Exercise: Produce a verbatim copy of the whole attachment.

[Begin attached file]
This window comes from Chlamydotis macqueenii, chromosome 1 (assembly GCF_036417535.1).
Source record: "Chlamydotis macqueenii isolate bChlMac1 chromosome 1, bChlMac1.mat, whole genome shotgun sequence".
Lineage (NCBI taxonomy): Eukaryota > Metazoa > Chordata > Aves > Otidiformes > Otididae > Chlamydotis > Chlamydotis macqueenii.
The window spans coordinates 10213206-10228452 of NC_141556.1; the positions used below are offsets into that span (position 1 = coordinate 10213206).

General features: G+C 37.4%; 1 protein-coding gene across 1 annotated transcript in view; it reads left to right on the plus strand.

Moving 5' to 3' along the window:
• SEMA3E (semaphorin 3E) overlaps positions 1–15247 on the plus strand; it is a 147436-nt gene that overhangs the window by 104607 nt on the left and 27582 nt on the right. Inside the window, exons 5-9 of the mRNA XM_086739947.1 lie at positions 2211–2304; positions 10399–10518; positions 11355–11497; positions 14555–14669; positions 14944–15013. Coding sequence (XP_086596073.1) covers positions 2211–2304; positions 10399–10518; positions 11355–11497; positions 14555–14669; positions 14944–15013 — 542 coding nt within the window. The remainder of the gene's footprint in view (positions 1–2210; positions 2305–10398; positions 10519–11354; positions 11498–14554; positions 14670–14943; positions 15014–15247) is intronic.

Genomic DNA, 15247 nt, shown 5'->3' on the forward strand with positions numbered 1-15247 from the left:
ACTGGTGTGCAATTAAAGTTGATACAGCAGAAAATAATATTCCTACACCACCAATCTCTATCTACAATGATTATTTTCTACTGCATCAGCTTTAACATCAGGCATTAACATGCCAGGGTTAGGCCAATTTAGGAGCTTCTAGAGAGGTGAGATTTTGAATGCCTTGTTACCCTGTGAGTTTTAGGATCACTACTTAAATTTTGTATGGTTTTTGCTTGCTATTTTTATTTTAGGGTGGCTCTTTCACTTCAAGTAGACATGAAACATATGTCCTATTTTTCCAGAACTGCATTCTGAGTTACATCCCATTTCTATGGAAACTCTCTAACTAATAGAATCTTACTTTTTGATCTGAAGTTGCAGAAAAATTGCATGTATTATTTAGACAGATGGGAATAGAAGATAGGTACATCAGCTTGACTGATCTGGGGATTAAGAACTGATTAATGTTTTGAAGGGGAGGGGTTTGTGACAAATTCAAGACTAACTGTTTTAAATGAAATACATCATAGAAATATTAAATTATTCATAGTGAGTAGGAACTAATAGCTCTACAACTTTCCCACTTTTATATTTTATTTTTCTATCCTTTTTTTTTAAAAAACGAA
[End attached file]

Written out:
This window comes from Chlamydotis macqueenii, chromosome 1 (assembly GCF_036417535.1).
Source record: "Chlamydotis macqueenii isolate bChlMac1 chromosome 1, bChlMac1.mat, whole genome shotgun sequence".
Lineage (NCBI taxonomy): Eukaryota > Metazoa > Chordata > Aves > Otidiformes > Otididae > Chlamydotis > Chlamydotis macqueenii.
The window spans coordinates 10213206-10228452 of NC_141556.1; the positions used below are offsets into that span (position 1 = coordinate 10213206).

General features: G+C 37.4%; 1 protein-coding gene across 1 annotated transcript in view; it reads left to right on the plus strand.

Moving 5' to 3' along the window:
• SEMA3E (semaphorin 3E) overlaps positions 1–15247 on the plus strand; it is a 147436-nt gene that overhangs the window by 104607 nt on the left and 27582 nt on the right. Inside the window, exons 5-9 of the mRNA XM_086739947.1 lie at positions 2211–2304; positions 10399–10518; positions 11355–11497; positions 14555–14669; positions 14944–15013. Coding sequence (XP_086596073.1) covers positions 2211–2304; positions 10399–10518; positions 11355–11497; positions 14555–14669; positions 14944–15013 — 542 coding nt within the window. The remainder of the gene's footprint in view (positions 1–2210; positions 2305–10398; positions 10519–11354; positions 11498–14554; positions 14670–14943; positions 15014–15247) is intronic.

Genomic DNA, 15247 nt, shown 5'->3' on the forward strand with positions numbered 1-15247 from the left:
ACTGGTGTGCAATTAAAGTTGATACAGCAGAAAATAATATTCCTACACCACCAATCTCTATCTACAATGATTATTTTCTACTGCATCAGCTTTAACATCAGGCATTAACATGCCAGGGTTAGGCCAATTTAGGAGCTTCTAGAGAGGTGAGATTTTGAATGCCTTGTTACCCTGTGAGTTTTAGGATCACTACTTAAATTTTGTATGGTTTTTGCTTGCTATTTTTATTTTAGGGTGGCTCTTTCACTTCAAGTAGACATGAAACATATGTCCTATTTTTCCAGAACTGCATTCTGAGTTACATCCCATTTCTATGGAAACTCTCTAACTAATAGAATCTTACTTTTTGATCTGAAGTTGCAGAAAAATTGCATGTATTATTTAGACAGATGGGAATAGAAGATAGGTACATCAGCTTGACTGATCTGGGGATTAAGAACTGATTAATGTTTTGAAGGGGAGGGGTTTGTGACAAATTCAAGACTAACTGTTTTAAATGAAATACATCATAGAAATATTAAATTATTCATAGTGAGTAGGAACTAATAGCTCTACAACTTTCCCACTTTTATATTTTATTTTTCTATCCTTTTTTTTTAAAAAACGAA